Ultimate Guide to Buying Music Royalties: Chapter 3

Chapter 3 – How Are Royalties Collected?

In this chapter, we want to understand how owners of intellectual property collect various types of royalty payments for use of these assets.

Performance Royalties

Owners of publishing and songwriter performance rights typically rely on the efforts of Performance Rights Organizations (PROs).

These organizations are responsible for collecting Performance royalties on the behalf of artists and musicians. This is important because the PROs are not in charge of collecting mechanical royalties, synchronization royalties., or (usually) digital performance royalties tied to master recordings. We will cover that in a moment.

Remember, public performance royalties are paid whenever a song is played

in public. This includes the playing of a song on radio (AM/FM, streaming, or satellite), in a concert hall or in a restaurant, and on television shows and commercials.

After the PRO collects royalties, they distribute them to the rights holders. Songwriters and publishers are encouraged to join a PRO and register songs and their locations to ensure prompt payment of their royalties.

There are four PROs in the United States:

  • ASCAP (American Society of Composers, Authors, and Publishers)

  • BMI (Broadcast Music, Inc.)

  • SESAC (Society of European Stage Authors and Composers)

  • SoundExchange

A Key Distinction

Under the rules of the Department of Justice, BMI and ASCAP operate under legal frameworks known as “consent decrees.” These decrees are designed to promote competition between these organizations to attract new licensees and recruit news songwriters and publishers to their ranks.

In exchange for the right to collect on behalf of songwriters across America, the PROs are limited in their ability to negotiate by “rate courts,” which set royalty rates per radio play, stream, or download.

Rate courts set specific rates for royalties paid by radio stations, concert halls, bars, nightclubs, sports stadiums, colleges and universities, malls and shopping centers, and amusement parks.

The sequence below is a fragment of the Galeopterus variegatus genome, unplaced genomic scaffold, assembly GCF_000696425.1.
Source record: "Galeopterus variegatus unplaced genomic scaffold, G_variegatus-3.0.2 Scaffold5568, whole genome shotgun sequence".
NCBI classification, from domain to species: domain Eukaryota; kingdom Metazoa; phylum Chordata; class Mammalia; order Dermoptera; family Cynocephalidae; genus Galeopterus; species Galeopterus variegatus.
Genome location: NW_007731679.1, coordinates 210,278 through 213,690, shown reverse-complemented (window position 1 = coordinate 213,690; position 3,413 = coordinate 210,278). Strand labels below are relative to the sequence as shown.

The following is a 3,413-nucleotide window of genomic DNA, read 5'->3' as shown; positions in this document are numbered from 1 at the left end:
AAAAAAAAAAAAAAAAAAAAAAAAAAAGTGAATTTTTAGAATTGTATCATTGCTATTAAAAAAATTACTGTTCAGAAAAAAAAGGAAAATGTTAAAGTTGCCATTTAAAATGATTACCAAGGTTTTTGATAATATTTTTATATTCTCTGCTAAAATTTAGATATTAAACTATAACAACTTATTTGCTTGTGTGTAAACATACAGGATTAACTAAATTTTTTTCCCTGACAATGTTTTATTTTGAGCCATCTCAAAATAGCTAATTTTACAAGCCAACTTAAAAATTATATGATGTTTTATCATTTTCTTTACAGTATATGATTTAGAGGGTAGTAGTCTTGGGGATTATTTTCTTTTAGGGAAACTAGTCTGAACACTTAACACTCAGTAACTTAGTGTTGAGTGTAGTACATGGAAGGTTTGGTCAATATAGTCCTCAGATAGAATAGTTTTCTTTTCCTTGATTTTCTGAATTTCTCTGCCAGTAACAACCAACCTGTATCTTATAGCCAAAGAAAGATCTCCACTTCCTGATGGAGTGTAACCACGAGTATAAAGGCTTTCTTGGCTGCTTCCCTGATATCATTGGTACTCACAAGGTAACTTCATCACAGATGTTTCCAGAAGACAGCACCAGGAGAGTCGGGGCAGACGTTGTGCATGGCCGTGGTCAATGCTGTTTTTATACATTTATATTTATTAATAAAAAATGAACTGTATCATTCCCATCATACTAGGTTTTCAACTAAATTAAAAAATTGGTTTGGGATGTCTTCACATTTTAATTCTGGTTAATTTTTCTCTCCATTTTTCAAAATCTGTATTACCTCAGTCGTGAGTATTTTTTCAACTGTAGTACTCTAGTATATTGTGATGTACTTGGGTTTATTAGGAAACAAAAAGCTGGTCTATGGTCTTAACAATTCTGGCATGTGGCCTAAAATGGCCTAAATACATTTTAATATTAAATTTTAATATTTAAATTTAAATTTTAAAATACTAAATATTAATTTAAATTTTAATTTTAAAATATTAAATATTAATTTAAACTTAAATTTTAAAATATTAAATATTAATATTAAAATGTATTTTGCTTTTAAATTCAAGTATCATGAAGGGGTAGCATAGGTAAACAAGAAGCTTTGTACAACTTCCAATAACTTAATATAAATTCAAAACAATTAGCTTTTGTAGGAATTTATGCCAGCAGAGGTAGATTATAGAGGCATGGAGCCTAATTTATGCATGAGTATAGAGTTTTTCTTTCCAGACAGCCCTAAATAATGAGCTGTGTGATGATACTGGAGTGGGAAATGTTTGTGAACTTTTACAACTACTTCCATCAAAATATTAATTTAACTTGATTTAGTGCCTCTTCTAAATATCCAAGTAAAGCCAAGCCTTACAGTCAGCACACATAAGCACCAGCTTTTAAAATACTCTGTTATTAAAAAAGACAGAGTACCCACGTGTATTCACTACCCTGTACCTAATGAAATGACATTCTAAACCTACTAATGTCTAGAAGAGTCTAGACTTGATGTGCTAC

ASCAP (The American Society of Composers, Authors, and Publishers)

This PRO has more than 500,000 members, including composers, songwriters, lyricists, and music publishers. The PRO prides itself on being controlled by its own members, as the 500,000 participants directly elect its Board of Directors.

Notable artists in ASCAP include Beyoncé, Justin Timberlake, Vampire Weekend, Duke Ellington, Dave Matthews, George Gershwin, Stevie Wonder, and Marc Anthony.

To join, members pay a one-time fee of $50.

Founded in 1914, ASCAP has offices in New York, London, Miami, Puerto Rico, Los Angeles,
Nashville, Atlanta.

Official website: ASCAP.com

Twitter: @ASCAP

ASCAP pays owed royalties on a quarterly basis.

BMI (Broadcast Music, Inc.)

BMI has more than 650,000 members and bills itself as a “bridge” between songwriters and businesses that play music in public. The group represents at least 8.5 million member-owned works.

Notable members include Mariah Carey, Lady Gaga, Taylor Swift, Eminem, Rihanna, Maroon 5, Sam Cooke, Willie Nelson, and Dolly Parton.

Songwriters can join BMI for free. Publishers pay a one-time fee of $150.

Founded in 1939, BMI has locations in Nashville, New York, Los Angeles, London, Atlanta, Miami, Puerto Rico.

Official website: BMI.com

Twitter: @BMI

BMI Live distributions are paid on a quarterly basis.


SESAC is is the only PRO that is invitation-only.

This PRO represents about 30,000 songwriters and has 400,000 songs under its watch. They bill themselves as “the fastest growing and most technologically adept of the nation’s performing rights companies.”